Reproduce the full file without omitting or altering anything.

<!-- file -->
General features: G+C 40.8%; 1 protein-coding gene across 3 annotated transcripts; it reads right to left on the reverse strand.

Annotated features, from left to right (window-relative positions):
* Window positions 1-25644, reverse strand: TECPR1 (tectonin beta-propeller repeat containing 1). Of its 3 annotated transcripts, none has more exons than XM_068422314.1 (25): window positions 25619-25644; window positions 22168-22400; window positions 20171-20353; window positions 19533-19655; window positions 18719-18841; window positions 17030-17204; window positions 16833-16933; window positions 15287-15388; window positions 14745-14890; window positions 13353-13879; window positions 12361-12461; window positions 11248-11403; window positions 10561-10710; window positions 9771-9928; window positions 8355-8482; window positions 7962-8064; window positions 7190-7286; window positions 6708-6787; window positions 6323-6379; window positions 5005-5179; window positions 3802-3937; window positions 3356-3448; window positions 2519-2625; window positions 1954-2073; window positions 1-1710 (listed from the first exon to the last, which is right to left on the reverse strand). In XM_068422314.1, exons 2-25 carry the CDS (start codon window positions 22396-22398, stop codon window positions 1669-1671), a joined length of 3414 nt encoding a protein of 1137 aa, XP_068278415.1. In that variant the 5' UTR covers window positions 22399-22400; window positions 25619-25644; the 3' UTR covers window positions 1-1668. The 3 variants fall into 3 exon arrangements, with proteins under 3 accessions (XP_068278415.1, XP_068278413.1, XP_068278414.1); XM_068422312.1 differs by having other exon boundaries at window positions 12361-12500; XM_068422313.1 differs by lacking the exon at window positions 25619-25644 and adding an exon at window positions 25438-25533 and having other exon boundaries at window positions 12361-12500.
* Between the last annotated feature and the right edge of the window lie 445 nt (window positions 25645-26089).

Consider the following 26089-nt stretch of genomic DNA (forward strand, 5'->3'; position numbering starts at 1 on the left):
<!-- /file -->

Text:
General features: G+C 40.8%; 1 protein-coding gene across 3 annotated transcripts; it reads right to left on the reverse strand.

Annotated features, from left to right (window-relative positions):
* Window positions 1-25644, reverse strand: TECPR1 (tectonin beta-propeller repeat containing 1). Of its 3 annotated transcripts, none has more exons than XM_068422314.1 (25): window positions 25619-25644; window positions 22168-22400; window positions 20171-20353; window positions 19533-19655; window positions 18719-18841; window positions 17030-17204; window positions 16833-16933; window positions 15287-15388; window positions 14745-14890; window positions 13353-13879; window positions 12361-12461; window positions 11248-11403; window positions 10561-10710; window positions 9771-9928; window positions 8355-8482; window positions 7962-8064; window positions 7190-7286; window positions 6708-6787; window positions 6323-6379; window positions 5005-5179; window positions 3802-3937; window positions 3356-3448; window positions 2519-2625; window positions 1954-2073; window positions 1-1710 (listed from the first exon to the last, which is right to left on the reverse strand). In XM_068422314.1, exons 2-25 carry the CDS (start codon window positions 22396-22398, stop codon window positions 1669-1671), a joined length of 3414 nt encoding a protein of 1137 aa, XP_068278415.1. In that variant the 5' UTR covers window positions 22399-22400; window positions 25619-25644; the 3' UTR covers window positions 1-1668. The 3 variants fall into 3 exon arrangements, with proteins under 3 accessions (XP_068278415.1, XP_068278413.1, XP_068278414.1); XM_068422312.1 differs by having other exon boundaries at window positions 12361-12500; XM_068422313.1 differs by lacking the exon at window positions 25619-25644 and adding an exon at window positions 25438-25533 and having other exon boundaries at window positions 12361-12500.
* Between the last annotated feature and the right edge of the window lie 445 nt (window positions 25645-26089).

Consider the following 26089-nt stretch of genomic DNA (forward strand, 5'->3'; position numbering starts at 1 on the left):